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Hacker Dumps Around 5 Million Online Credentials of Google Account

Neonnettle.com reported on 11th September, 2014 stating that a Russian hacker compromised near about 5 million accounts of Gmail and then published users' information in a text file on 'btcsec.com', a well-known Russian Bitcoin Security board and leaked both usernames and their corresponding passwords.

Action Fraud, a help center run by London Police, which is a platform to register complaints regarding scams and online crime, notes that the hacking employed sending of bogus emails or phishing messages with links or some attachments by criminals.

These fraudulent emails persuade the recipient to click by convincing the recipient that they are from a genuine reliable source and some even employed recipient's personal details to reduce doubt on the mind of the recipient.

If the message contains a file as an attachment, then that it (that is, file) is probably tainted with malware which permits the attacker to infiltrate the hacker's device such as smartphone, computer or tablet. But if the link is clicked, the victim will be redirected to a bogus website where login or personal credentials may be asked.

However Google defended by saying that dumping of only small percentage of hacked combination of passwords and username would have allowed some hackers to access Gmail accounts.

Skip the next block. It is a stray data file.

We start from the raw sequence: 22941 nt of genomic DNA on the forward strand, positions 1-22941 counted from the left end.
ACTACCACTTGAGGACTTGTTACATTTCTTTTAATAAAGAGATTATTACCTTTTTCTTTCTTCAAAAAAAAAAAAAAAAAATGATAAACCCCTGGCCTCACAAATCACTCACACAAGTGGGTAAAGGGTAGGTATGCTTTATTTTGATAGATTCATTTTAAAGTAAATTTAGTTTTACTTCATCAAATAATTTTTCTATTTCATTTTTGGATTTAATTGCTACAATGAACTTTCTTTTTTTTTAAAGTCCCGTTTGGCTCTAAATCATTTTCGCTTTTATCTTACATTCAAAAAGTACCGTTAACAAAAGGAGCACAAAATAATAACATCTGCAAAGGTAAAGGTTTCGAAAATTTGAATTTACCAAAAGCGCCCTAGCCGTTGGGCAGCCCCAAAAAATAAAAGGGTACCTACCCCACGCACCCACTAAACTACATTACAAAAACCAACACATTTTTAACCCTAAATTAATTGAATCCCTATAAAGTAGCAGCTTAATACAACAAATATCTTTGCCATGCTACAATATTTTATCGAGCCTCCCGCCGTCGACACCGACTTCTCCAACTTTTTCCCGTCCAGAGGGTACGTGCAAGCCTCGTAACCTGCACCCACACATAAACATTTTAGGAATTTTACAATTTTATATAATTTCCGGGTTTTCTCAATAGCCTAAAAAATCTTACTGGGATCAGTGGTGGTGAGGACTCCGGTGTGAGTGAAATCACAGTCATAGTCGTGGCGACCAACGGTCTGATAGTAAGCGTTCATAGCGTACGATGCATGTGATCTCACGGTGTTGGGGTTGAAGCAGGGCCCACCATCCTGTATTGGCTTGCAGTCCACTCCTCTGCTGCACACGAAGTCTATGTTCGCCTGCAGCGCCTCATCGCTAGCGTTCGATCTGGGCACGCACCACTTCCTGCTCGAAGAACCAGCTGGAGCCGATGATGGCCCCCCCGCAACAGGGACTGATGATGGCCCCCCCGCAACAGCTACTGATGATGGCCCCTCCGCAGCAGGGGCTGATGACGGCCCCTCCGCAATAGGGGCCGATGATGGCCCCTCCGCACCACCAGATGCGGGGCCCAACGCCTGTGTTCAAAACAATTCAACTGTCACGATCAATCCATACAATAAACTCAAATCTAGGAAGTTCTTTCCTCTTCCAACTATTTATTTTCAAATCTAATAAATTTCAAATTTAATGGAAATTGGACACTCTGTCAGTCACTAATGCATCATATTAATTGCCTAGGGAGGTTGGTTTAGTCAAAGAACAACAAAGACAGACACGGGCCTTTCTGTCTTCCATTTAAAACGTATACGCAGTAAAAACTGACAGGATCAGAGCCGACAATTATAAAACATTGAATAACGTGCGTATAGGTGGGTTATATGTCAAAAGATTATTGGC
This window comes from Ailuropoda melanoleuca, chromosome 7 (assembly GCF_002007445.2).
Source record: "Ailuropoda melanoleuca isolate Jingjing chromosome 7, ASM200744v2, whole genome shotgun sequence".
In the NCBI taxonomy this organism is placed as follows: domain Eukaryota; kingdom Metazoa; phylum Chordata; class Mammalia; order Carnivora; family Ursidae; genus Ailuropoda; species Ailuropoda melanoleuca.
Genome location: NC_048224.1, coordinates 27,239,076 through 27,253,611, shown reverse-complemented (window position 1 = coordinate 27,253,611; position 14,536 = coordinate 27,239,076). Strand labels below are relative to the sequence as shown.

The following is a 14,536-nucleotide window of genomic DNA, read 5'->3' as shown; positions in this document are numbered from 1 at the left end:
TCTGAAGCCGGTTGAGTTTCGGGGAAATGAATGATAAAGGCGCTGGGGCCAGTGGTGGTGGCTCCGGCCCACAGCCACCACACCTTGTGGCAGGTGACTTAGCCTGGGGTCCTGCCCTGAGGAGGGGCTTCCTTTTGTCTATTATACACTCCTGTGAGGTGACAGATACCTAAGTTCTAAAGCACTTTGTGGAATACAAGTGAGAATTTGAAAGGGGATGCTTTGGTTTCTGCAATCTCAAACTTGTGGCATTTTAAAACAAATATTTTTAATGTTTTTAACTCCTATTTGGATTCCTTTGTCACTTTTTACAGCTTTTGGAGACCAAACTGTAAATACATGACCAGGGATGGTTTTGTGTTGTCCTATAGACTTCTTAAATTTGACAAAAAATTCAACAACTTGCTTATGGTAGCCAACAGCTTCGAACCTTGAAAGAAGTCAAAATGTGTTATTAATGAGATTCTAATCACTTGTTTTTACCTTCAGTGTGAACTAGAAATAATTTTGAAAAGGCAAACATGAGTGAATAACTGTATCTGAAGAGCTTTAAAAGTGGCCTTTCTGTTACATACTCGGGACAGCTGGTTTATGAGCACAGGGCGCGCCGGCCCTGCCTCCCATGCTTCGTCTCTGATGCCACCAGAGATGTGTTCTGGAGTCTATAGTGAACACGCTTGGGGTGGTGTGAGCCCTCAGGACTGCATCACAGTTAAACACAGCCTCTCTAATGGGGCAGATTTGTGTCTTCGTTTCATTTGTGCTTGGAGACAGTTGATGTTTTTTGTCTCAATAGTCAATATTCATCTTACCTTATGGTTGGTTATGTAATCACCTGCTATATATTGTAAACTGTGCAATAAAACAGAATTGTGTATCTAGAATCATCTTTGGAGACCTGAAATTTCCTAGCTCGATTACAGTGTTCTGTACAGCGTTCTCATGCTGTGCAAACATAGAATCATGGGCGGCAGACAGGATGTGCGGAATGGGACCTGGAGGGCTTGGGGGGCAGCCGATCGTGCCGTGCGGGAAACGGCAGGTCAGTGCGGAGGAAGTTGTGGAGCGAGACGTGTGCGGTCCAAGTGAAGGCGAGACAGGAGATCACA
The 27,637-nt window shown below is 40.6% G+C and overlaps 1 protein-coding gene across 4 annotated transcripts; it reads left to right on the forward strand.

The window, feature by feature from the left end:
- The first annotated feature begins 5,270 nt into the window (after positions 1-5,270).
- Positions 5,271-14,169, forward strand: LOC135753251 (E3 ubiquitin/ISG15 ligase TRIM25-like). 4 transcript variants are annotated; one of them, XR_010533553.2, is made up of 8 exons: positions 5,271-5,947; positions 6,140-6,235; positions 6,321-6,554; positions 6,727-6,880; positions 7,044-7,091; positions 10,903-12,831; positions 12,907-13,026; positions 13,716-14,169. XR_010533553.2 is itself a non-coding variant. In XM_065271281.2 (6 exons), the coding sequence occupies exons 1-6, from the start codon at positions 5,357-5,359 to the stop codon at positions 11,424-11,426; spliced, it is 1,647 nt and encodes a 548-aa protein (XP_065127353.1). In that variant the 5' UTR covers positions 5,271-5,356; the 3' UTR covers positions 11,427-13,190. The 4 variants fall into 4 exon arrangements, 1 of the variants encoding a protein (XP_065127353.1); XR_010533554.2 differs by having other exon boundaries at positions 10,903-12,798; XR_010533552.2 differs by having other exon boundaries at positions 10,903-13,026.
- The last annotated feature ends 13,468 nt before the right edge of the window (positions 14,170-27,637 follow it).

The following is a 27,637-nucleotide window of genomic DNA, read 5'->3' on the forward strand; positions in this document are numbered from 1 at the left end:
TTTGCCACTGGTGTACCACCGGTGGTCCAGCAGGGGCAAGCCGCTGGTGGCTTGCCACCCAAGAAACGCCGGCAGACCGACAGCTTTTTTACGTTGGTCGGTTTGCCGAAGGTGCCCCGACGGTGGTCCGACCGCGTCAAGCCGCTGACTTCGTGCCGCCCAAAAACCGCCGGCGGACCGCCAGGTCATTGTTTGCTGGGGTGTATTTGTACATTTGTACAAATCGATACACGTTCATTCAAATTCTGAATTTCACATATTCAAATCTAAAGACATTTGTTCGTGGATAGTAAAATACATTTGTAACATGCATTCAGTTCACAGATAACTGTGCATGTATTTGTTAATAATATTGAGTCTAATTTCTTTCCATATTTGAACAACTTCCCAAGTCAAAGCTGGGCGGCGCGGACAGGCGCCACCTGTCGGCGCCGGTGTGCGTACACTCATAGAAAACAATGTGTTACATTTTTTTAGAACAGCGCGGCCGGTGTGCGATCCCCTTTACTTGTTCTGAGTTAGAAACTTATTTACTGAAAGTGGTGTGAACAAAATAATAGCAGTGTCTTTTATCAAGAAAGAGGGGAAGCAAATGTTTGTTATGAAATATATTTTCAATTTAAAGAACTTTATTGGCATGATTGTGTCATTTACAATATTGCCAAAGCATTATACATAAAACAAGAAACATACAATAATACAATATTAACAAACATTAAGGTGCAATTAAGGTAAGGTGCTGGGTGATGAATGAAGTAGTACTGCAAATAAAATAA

The search giant (Google) confirmed that less than two percent of combos of email and passwords could actually be used for accessing Gmail accounts.

Arstechnica.com published news on 11th September, 2014 quoting Google's spam and abuse team as saying that their automated anti-hijacking machines would have obstructed efforts of login and we have protected the affected accounts and requested those users to reset their passwords."

The company boasted about its strong security but users currently are not too convinced with these claims.

Meanwhile, Russian Internet forums recently dumped the large file of credentials which is the third one. Files containing the usernames and passwords for 4.7 million Mail.ru and 1.3 million Yandex accounts and two well known Russian Internet services were also recently leaked online. The news service stated that both companies have said that the files were common with obsolete, invalid and fake accounts.

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